- DDoS Attacks Used to Protest New Law in Thailand: Thai government websites were hit with DDoS attacks in protest of a new law that restricts internet freedom. The websites of the Defense Ministry, Ministry of Digital Economy and Society, the Prime Minister’s Office, and the Office of the National Security Council were all targeted. In addition, a hacker going by the name “blackplans” posted screenshots of documents allegedly stolen from government websites.
- Other breach announcements: A May 2016 phishing incident led to 108 employees of L.A. County handing over their email credentials, resulting in a data breach affecting 756,000 individuals. A hacker going by “1×0123” claims to have hacked PayAsUGym and is attempting to sell a database of information on 305,000 customers. A database backup from the forum of digital currency Ethereum was stolen after a malicious actor socially engineered access to a mobile phone number and gained access to accounts. About 350 Ameriprise clients had their investment portfolios exposed due to an advisor synchronizing data between between his home and work and neither drive requiring a password. The Bleacher Report announced a data breach affecting an unknown number of users who signed up for accounts on its website. The U.S. Election Assistance Commission (EAC) acknowledged a potential intrusion after a malicious actor was spotted selling information related to an unpatched SQL injection vulnerability.
SurfWatch Labs collected data on many different companies tied to cybercrime over the past week. Some of those “newly seen” targets, meaning they either appeared in SurfWatch Labs’ data for the first time or else reappeared after being absent for several weeks, are shown in the chart below.
Cyber Risk Trends From the Past Week
Several stories from the past week once again highlighted the problem of malicious insiders stealing intellectual property and taking that stolen data directly to company rivals in order to give those rivals a leg up on the competition.
The first case involves India’s Quatrro Global Services, which recently filed a complaint with local police accusing two former employees of stealing a customer database and using that database to open a rival remote support company, MS Care Limited.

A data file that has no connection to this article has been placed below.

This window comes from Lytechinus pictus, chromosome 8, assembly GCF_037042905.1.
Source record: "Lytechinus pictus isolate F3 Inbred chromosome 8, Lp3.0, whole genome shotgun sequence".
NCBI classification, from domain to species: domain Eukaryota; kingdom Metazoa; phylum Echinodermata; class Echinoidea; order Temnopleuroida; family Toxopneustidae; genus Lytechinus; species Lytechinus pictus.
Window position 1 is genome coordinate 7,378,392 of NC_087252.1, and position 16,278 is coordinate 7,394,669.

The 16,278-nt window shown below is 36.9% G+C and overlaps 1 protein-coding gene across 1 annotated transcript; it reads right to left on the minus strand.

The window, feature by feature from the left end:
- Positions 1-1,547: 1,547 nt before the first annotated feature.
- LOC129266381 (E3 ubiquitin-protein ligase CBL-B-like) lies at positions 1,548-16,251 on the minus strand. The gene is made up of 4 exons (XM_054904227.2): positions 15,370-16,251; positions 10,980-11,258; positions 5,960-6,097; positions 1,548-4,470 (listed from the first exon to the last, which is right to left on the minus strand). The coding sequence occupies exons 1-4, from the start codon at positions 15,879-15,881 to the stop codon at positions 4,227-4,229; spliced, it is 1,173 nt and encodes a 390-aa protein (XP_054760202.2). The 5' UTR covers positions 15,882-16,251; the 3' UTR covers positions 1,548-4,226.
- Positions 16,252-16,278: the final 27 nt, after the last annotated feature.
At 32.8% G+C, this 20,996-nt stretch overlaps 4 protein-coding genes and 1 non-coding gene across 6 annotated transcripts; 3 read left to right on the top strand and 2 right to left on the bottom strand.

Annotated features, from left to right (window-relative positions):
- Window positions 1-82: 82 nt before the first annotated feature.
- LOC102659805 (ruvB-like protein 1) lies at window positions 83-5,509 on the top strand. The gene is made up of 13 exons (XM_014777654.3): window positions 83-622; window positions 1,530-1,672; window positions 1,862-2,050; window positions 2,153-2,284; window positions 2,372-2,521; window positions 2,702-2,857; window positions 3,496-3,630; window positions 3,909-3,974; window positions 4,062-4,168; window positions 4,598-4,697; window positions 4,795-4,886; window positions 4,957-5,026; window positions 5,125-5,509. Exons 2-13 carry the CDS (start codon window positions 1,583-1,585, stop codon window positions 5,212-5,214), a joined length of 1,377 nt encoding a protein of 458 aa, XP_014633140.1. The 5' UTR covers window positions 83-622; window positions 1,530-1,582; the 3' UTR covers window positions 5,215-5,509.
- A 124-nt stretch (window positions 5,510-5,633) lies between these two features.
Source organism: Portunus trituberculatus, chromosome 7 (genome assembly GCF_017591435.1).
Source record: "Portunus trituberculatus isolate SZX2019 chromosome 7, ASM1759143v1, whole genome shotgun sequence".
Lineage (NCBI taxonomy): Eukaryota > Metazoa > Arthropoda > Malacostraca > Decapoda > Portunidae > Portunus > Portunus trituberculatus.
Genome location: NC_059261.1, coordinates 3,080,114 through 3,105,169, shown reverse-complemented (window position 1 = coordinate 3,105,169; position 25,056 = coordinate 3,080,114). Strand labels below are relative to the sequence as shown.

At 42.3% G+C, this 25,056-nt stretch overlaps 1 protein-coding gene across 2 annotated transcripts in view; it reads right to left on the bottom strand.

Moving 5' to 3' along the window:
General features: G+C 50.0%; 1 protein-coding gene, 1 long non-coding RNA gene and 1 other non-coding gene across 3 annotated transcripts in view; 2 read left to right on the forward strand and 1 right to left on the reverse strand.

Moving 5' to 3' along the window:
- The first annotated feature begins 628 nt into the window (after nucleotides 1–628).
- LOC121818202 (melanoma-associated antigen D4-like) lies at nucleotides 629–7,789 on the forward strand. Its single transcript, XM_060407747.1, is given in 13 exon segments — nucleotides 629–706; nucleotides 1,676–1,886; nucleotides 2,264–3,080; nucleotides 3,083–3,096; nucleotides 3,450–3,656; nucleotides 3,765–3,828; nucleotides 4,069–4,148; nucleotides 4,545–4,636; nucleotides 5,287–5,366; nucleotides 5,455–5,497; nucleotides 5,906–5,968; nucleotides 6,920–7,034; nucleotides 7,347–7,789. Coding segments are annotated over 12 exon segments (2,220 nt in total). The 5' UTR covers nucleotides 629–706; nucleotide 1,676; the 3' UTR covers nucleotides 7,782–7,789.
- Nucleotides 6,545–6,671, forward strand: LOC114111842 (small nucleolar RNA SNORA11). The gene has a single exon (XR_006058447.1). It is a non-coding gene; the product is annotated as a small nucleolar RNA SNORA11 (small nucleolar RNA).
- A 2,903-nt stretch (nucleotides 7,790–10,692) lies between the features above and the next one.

The employees left Quatrro Global Services in late 2014 and early 2015 and opened the rival company in January 2016. The complaint alleges the database was “used to derive unlawful commercial benefit by accessing our customers, leading to our commercial loss while gaining unauthorised access to our customer’s personal information, which could be used for unlawful purposes.”
A separate case involves David Kent, 41, who recently pleaded guilty to stealing more 500,000 user resumes from Rigzone.com, a company that he sold in 2010, and then using the stolen data to boost the membership of his new oil and gas networking website, Oilpro. According to the complaint, Rigzone’s database was hacked twice, and its members were subsequently solicited to join Oilpro. After building up the membership base in this manner, Kent then tried to sell the Oilpro website by stating that it had grown to 500,000 members through traditional marketing methods.
As SurfWatch Labs noted in October, insider threats are one of the most difficult challenges facing organizations. A recent survey of 500 security professionals from enterprise companies found that one in three organizations had experienced an insider data breach within the past year and that more than half of respondents believe that insider threats have become more frequent over the past year.
SurfWatch Labs data confirms those security professionals worry, having collected data on more than 240 industry targets publicly associated with the “insider activity” tag over the past year.